Proving the Business Case for the Internet of Things


Why We Need 5G. Eventually. And Why We'll Get It

The next generation of cellular communications is a hotly debated topic, one reason being uncertainty about the technology, the other being the rationale for developing it.  Do we really need a download data rate of 20 Gbps?  We don't.  

We need 5G's high-speed performance because capacity is a function of bandwidth and the market is consuming bandwidth at an alarming rate.   Relative to data consumption in 2009, the figure for 2014 is over 35 times higher, driven by the rapid adoption of smartphones and tablets.  Moreover, there is no sign of a slowdown.

Therefore a significant increase network capacity is needed and this can only be realized via a significant increase in bandwidth. Fast transmissions free up capacity for other users and their data requirements. This is just as much an issue for IoT devices having low data rate requirements as it is for phones and tablets. Another performance target is an average data transmission of 100 Mbps for over one million IoT devices within one square kilometer.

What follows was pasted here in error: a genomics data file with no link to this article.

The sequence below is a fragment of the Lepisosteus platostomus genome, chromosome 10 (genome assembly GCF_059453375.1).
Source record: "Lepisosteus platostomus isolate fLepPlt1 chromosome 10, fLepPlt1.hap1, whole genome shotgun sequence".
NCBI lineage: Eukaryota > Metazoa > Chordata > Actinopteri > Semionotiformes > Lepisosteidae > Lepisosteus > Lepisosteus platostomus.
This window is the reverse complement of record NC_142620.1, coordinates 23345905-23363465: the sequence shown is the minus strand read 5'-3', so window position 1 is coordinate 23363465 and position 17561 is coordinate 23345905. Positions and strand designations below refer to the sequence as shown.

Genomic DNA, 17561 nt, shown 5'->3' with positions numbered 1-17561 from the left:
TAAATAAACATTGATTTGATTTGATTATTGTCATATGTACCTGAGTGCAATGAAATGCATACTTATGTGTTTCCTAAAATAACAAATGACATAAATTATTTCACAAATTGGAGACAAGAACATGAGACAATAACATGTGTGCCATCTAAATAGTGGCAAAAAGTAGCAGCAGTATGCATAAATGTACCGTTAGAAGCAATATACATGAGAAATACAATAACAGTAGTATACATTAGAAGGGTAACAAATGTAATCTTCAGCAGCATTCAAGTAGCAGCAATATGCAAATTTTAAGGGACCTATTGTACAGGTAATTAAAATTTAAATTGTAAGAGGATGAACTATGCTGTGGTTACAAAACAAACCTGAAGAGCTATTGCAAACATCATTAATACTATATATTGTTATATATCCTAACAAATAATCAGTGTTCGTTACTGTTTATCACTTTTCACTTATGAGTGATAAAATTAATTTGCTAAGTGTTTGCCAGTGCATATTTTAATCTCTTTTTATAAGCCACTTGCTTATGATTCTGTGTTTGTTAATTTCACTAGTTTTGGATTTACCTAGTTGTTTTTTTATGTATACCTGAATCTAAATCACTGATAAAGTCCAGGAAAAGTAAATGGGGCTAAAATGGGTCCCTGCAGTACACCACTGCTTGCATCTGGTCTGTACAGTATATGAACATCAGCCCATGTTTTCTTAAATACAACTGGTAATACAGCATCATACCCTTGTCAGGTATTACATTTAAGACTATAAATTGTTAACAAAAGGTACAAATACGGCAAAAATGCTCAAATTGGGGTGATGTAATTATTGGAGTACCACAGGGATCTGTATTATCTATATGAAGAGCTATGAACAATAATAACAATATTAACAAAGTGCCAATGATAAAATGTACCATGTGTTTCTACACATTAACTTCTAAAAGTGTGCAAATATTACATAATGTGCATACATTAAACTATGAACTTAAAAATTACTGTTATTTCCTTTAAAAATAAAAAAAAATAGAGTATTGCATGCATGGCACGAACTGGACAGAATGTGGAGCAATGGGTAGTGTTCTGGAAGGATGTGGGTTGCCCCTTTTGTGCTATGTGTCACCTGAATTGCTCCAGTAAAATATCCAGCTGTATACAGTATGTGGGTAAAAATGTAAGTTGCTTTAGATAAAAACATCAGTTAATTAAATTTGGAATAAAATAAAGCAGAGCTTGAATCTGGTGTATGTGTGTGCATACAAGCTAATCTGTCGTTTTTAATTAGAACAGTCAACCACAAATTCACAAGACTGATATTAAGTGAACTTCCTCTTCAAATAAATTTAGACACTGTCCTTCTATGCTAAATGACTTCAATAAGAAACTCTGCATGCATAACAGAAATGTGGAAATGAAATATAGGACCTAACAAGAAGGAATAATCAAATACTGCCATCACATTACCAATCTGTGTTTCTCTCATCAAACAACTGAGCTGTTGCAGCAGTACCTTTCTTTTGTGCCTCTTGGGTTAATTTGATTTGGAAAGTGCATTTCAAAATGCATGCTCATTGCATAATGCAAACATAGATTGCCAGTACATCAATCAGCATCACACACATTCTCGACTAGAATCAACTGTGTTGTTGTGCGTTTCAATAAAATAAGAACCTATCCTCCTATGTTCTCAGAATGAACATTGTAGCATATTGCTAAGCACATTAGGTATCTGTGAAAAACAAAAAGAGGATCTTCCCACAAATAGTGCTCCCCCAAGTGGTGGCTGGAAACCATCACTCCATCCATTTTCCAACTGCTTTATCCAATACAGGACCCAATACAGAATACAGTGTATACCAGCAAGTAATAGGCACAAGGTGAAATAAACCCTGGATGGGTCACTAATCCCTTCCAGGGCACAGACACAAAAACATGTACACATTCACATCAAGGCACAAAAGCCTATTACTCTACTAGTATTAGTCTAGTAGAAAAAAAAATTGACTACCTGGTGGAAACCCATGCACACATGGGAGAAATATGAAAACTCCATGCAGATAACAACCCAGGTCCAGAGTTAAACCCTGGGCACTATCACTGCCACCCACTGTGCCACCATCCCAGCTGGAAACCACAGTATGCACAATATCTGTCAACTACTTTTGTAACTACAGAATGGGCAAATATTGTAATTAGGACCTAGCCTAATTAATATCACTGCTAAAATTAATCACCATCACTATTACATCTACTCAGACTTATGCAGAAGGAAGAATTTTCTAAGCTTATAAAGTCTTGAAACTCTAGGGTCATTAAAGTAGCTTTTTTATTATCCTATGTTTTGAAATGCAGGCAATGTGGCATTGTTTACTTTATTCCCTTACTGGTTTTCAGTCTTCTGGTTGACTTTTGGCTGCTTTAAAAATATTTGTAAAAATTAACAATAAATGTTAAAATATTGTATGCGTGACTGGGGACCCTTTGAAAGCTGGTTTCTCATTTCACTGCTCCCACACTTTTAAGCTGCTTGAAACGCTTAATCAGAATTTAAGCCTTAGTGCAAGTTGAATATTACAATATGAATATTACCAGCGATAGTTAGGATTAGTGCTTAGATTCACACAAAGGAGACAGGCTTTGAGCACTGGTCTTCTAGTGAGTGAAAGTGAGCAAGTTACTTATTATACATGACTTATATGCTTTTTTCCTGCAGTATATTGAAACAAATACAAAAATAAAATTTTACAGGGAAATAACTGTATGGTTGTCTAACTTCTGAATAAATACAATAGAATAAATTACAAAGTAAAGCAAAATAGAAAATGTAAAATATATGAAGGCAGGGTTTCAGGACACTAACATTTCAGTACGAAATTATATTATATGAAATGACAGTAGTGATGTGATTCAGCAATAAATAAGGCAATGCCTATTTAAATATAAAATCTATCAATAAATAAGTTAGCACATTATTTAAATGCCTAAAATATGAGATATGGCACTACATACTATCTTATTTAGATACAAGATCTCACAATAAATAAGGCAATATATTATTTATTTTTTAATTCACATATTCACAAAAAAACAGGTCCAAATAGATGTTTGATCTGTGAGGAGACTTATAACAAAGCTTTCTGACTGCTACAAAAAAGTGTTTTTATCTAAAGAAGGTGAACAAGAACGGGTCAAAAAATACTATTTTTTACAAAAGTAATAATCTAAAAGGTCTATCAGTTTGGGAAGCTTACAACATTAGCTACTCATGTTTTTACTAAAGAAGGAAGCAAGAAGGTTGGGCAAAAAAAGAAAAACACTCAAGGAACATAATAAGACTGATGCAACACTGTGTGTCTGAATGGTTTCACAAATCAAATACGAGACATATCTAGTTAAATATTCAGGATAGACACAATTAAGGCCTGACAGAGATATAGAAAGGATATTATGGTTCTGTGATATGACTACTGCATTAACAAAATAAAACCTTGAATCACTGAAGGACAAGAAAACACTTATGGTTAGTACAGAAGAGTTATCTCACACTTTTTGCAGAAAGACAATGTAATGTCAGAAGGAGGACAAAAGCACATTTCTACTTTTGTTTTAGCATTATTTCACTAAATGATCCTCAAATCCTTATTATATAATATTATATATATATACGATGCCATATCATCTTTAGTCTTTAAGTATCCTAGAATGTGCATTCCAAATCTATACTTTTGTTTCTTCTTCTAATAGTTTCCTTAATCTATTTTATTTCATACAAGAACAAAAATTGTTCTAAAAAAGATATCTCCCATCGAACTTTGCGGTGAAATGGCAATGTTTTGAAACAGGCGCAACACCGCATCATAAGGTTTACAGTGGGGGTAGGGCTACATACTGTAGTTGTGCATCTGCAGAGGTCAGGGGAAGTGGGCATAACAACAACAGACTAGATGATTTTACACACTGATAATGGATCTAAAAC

5G Technologies

LTE represented a quantum-sized step from 3 to 4G that involved next-generation technology and a nailed-down standard.  This time it's different: very different.
Carrier aggregation is used in LTE-Advanced in order to increase the bandwidth and take the data download rate to 3 Gbps, however it isn't just about faster rates. LTE-A includes new transmission protocols that squeeze more bits into 10 MHz channels, multiple-antenna schemes and small cells that together will deliver higher network capacity, more consistent connections, and cheaper data.

So far so good, but how is the industry going to get from 3 Gbps to 20 Gbps, and do so when the ITU is still considering which technologies will be incorporated in the 5G standard? Nevertheless the ITU has clarified its plan to commercialize 5G networks by 2020.  That is the deadline on which the industry is focusing.

A historic note

It takes around ten years to finalize new cellular standards.  Analog 1G was introduced in 1981.  The first 2G system was commercially deployed in 1992 and the first 3G system appeared in 2001. Verizon Wireless Launched LTE in 2010: fast forward ten years and you get to the commercialization of 5G networks by 2020.